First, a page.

1999. So many new adventures on the horizon! We were ecstatic, elated, thrilled, but then my life came tumbling down off of that high mountain to the deep valley below. On March 1, 1999, I miscarried at 7 weeks pregnant. For those of you who have gone through it, I know you understand. For those of you who have not gone through a miscarriage, I will make a feable attempt to shed some light into the heartbreak and emotions involved.
One moment, you are so excited for things to come- the next, you are embarrased, crushed, depressed, and heartbroken… Why? Why? Why? I was a very moral girl growing up. I didn’t do anything wrong that I could think of. I drank penty of water, took my vitamins, avoided caffeine. Why? Why did this happen? Why can all of the immoral, sin laden people seem to get pregnant and have numerous kids? Why are children born only to be put into foster care because their family is not in a place to care for them appropriately? Why are there 10y/o girls that are getting epidurals by David for their deliveries, but I can’t maintain a pregnancy? Why?
As if my raw emotions were not enough, add the hormone factor. Being pregnant, I would cry at the drop of a hat when I didn’t have anything to cry about. So, when those hormones are on board and there is something to cry about, it is really tough. I felt like someone was ripping out my heart, stripping me of every ounce of happiness. I cried more tears than I could make.
Then, there is the pain. On top of the emotions, going through a miscarriage is really painful! My abdomen was cramping so badly. With every contraction, my body tried to cleanse itself. The fact that I knew what was going on made the pain even worse.
Family. It is really difficult to go through this as a woman. However, you are not alone in your pains of your loss. David grieved. Grandparents grieved. Aunts and Uncles grieved. There is the waiting time to find out for sure that you are miscarrying and the heartache during that time. Tears, prayers, hugs. Nobody knows how to express their concerns and fears appropriately because pregnancy is not supposed to happen this way!
I remember the phone call from my sister in-law telling me that she didn’t know what to do because she just found out that she was pregnant with her first child. Shell, thank you for being thoughtful for making that call. You knew it would be very difficult timing for me to hear your news and you were extremely sensitive to that. I think your phone call helped to numb the jealousy that would have normally engulfed my heart at that time. I was happy for you, yet concerned about if the same fate would happen to you. I prayed for you and your child. My dearest Hannah, I praise God for allowing you to be born into this world and become the lovely lady that you have. You stand as a living shadow of what could have been in my life. However, looking back, I understand why God allowed me to go through this and I am grateful for being given the opportunity to watch you grow and develop through the years.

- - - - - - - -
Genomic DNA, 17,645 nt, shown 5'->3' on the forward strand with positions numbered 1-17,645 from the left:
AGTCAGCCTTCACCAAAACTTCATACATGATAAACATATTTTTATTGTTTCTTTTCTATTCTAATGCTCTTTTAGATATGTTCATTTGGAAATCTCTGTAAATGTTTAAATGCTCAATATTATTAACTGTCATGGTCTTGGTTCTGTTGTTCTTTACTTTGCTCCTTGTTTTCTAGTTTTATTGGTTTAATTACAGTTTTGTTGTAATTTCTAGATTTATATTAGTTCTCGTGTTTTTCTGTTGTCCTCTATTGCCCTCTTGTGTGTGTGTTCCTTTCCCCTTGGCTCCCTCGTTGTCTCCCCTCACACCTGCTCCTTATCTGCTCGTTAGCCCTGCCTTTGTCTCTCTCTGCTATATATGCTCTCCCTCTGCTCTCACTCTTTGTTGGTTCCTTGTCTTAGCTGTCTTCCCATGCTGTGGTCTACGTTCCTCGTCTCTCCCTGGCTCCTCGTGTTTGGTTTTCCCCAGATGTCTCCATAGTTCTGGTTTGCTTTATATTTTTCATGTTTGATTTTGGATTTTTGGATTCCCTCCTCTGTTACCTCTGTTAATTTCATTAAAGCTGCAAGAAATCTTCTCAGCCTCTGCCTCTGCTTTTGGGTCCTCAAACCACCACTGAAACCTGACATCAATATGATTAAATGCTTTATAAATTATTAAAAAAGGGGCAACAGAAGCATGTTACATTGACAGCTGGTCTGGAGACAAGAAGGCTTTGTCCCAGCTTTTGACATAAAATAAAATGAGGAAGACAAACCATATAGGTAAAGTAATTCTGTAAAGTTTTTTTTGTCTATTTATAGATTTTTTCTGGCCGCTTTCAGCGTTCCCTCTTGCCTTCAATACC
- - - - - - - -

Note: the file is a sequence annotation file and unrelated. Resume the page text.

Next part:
Friends. Of coarse with a first pregnancy, you tell everyone you know as soon as you find out. Why not? You are so excited over the news that you can’t contain yourself! So, there is a wave of congratulations that are behind the news of miscarriage. To have someone approach you to tell you congratulations only to end their joy for you with news of miscarriage is tougher than anyone would think. What is that person supposed to say? Let me just tell you “I’m so sorry!” along with a big hug is appropriate.
Things to NOT say… “You can get pregnant again”, “Oh, there must have been something wrong with the baby”, “I guess it was just not meant to be”, “at least it was early on”, “at least you know you can get pregnant”, and the list goes on. Everytime someone said something unintentionally unthoughtful, it felt as though they were pushing a knife through my heart. I made David tell most people as I didn’t have the strenth to endure it any longer. This wore on him as well. We were both depressed, saddened, heartbroken.